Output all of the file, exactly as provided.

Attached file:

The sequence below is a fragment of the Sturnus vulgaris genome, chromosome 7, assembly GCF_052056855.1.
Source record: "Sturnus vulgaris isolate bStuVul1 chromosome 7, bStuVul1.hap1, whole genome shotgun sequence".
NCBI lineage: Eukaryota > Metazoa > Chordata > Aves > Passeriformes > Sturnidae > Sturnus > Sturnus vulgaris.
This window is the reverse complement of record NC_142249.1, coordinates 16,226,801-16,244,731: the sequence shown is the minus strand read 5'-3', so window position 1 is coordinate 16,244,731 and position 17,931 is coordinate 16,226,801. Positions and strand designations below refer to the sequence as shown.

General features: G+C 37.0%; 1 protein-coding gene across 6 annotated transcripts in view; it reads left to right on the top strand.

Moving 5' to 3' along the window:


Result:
The sequence below is a fragment of the Sturnus vulgaris genome, chromosome 7, assembly GCF_052056855.1.
Source record: "Sturnus vulgaris isolate bStuVul1 chromosome 7, bStuVul1.hap1, whole genome shotgun sequence".
NCBI lineage: Eukaryota > Metazoa > Chordata > Aves > Passeriformes > Sturnidae > Sturnus > Sturnus vulgaris.
This window is the reverse complement of record NC_142249.1, coordinates 16,226,801-16,244,731: the sequence shown is the minus strand read 5'-3', so window position 1 is coordinate 16,244,731 and position 17,931 is coordinate 16,226,801. Positions and strand designations below refer to the sequence as shown.

General features: G+C 37.0%; 1 protein-coding gene across 6 annotated transcripts in view; it reads left to right on the top strand.

Moving 5' to 3' along the window: